You also discuss the role that Jewish participation, and the misconception of an overrepresentation, in commerce and finance has played in the rise of anti-Semitism in Europe and elsewhere. How can Jews combat this misconception without apologizing for the success of individual Jews and Jewish families within capitalist economies?   The point is that financial capitalism had a lot of negative connotations, particularly in Europe and the United States, in the latter part of the 19th century and the early years of the 20th century. For that reason, when Jewish bankers lent money to the governments of that period it was not perceived kindly by the Gentile masses. They viewed these transactions as a secret conspiracy between the powerful, which did not have any practical implication in the lives of the average European or American. Jewish money was not seen being used to fund projects that would benefit the general populace, such as large construction projects that would employ many people. As a result, many political parties arose with anti-Jewish sentiments in their platforms both on the right and the left. It was easy to appeal to large numbers of people with the idea that Jews were social parasites. For that reason, almost 80 years before the Nazis, the gentile masses had made up their mind that the Jews were only concerned with money and power. In 1933, when Hitler came to power, he did not have to preach anti-Jewish sentiment. The climate was already there. All he added to that was the idea that Jews could not be rehabilitated and therefore must be eliminated.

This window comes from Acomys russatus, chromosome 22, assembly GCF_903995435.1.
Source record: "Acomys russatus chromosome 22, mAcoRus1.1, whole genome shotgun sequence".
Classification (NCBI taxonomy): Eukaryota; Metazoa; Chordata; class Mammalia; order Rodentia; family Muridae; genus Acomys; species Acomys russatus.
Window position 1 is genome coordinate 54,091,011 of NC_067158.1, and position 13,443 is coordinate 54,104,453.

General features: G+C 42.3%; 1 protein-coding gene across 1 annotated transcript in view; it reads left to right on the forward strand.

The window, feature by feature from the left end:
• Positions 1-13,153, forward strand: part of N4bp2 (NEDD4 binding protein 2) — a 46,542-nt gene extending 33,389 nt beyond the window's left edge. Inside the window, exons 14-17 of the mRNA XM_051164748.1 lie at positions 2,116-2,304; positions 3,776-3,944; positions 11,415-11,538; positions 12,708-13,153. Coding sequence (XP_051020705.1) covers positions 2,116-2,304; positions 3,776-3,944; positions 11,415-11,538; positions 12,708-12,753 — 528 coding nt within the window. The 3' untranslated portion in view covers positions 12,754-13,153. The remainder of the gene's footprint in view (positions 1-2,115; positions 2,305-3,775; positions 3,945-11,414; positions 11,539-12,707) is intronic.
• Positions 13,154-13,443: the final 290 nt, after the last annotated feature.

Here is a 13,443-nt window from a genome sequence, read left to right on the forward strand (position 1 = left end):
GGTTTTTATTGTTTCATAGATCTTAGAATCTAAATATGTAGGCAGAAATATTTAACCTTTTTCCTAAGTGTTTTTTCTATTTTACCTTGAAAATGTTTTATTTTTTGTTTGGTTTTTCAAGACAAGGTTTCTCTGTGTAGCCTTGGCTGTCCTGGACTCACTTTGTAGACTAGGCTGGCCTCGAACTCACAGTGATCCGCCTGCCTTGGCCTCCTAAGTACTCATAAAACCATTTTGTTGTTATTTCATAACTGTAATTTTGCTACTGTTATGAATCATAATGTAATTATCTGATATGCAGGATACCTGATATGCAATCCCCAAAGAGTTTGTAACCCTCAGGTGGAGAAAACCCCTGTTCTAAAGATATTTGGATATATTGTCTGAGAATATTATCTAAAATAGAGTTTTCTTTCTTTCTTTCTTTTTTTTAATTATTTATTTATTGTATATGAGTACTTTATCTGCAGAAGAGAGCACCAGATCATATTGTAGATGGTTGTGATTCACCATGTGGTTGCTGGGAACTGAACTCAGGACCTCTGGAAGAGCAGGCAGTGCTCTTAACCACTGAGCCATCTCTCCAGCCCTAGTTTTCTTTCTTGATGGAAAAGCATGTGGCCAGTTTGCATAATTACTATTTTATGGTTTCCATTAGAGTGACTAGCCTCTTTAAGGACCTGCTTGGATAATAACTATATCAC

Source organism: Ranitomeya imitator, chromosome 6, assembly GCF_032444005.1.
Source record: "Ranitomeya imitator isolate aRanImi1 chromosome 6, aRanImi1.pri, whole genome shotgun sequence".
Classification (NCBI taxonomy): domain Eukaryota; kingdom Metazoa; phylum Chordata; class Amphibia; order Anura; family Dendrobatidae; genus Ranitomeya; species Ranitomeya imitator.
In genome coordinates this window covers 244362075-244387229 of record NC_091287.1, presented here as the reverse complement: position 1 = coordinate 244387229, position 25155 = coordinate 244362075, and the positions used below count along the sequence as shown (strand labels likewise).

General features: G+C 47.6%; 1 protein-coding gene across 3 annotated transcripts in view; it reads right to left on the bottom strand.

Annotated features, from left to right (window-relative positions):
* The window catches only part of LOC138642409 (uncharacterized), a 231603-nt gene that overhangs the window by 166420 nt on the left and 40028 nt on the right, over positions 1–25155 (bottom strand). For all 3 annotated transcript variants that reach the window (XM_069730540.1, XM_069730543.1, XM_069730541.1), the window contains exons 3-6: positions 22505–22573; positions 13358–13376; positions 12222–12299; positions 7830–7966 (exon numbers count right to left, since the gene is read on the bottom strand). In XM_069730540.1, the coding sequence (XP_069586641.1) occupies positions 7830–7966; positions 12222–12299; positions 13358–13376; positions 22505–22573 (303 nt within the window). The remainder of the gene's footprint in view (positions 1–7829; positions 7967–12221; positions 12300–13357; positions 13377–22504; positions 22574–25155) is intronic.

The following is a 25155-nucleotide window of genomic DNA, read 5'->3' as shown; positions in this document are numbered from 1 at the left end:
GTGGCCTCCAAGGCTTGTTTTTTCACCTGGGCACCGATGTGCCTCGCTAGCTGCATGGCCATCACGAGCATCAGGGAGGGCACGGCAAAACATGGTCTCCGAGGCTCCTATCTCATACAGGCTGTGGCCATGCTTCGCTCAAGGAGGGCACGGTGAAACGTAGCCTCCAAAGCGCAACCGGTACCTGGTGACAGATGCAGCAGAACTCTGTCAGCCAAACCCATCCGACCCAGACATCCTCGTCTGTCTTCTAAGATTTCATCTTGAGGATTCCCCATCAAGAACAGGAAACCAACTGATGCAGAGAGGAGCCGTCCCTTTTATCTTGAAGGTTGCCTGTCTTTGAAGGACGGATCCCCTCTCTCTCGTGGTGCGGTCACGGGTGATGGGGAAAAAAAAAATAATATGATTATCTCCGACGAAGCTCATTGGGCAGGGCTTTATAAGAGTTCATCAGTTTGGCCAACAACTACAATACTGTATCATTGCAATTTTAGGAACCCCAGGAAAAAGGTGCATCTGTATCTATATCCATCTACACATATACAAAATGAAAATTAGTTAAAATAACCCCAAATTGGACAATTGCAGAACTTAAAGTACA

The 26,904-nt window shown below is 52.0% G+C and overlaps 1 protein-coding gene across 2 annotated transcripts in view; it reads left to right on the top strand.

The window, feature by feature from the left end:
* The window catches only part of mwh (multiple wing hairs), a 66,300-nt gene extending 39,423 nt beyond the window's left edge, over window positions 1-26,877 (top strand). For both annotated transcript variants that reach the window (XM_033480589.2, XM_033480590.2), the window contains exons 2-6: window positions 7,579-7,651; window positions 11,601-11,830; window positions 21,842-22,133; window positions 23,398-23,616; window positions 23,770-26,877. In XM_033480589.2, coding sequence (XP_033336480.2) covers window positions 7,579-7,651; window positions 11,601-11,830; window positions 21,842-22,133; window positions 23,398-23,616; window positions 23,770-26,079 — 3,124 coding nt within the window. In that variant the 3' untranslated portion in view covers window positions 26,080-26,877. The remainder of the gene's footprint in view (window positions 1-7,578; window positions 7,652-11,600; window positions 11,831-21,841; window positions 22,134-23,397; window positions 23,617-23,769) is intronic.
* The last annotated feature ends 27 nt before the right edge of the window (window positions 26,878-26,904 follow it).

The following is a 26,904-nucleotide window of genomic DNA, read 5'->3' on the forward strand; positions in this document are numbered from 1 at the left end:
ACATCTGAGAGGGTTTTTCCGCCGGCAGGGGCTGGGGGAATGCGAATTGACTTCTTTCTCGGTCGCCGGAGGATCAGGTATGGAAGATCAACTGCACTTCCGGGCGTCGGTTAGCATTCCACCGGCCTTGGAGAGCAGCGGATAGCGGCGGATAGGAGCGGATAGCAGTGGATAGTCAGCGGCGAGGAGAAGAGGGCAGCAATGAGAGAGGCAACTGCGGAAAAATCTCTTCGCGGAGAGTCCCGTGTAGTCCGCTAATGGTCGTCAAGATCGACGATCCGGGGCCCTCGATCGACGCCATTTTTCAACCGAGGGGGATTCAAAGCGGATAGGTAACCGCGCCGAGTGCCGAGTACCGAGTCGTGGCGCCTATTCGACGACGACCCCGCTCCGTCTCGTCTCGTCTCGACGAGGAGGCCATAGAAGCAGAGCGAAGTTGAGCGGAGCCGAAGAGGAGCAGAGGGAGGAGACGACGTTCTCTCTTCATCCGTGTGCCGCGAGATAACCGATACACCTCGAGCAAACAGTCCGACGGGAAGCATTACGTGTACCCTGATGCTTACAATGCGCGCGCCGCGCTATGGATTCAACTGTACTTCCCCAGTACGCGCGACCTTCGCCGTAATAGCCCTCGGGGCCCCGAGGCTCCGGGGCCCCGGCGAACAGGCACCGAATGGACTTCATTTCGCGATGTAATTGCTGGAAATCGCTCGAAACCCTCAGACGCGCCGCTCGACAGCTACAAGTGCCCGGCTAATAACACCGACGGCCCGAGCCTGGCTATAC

Recently, a  Democratic primary candidate in the election for New York City Council, Thomas Lopez-Pierre, stated that “greedy Jewish landlords” were to blame for black and Hispanic renters being priced out of homes in his district. Would you unequivocally condemn that statement as anti-Semitic?   I think he was trying to exploit the issue, but it certainly has anti-Semitic connotations, no question about that. Even if he did not have that intention, his views on the issue can certainly be perceived as anti-Semitic.

 

How has the dissipation of the United States’ white majority revitalized anti-Semitism in this country, and what degree of culpability do you lie at the feet of right-wing news media and talk radio pundits in preying on people’s ignorance and prejudices?  They certainly bear a large responsibility. They look for every kind of excuse to marginalize minority groups. I agree that the reality of the shrinking white racial demographic in America is a factor. We should never forget that White Supremacy has a strong anti-Jewish sentiment, and on every occasion its proponents want to blame the Jews.

 

Do you think the nativism and ethno-nationalist populism that has swept the West has allowed for less savory characters to have more influence?  I’m very concerned about the populism that has taken hold, not only in this country but in Europe as well. I certainly think that there should be a lot of concern for Jews and other minorities within these societies. We have to fight against that in anyway we can. This is more or less what happened toward the end of the 19th century and the early part of the 20th century in this country, with regards to the Alien and Sedition Acts.

The book is available on Amazon, Kindle, and other platforms.

 

Perry Fein is a contributing writer to Jlife magazine.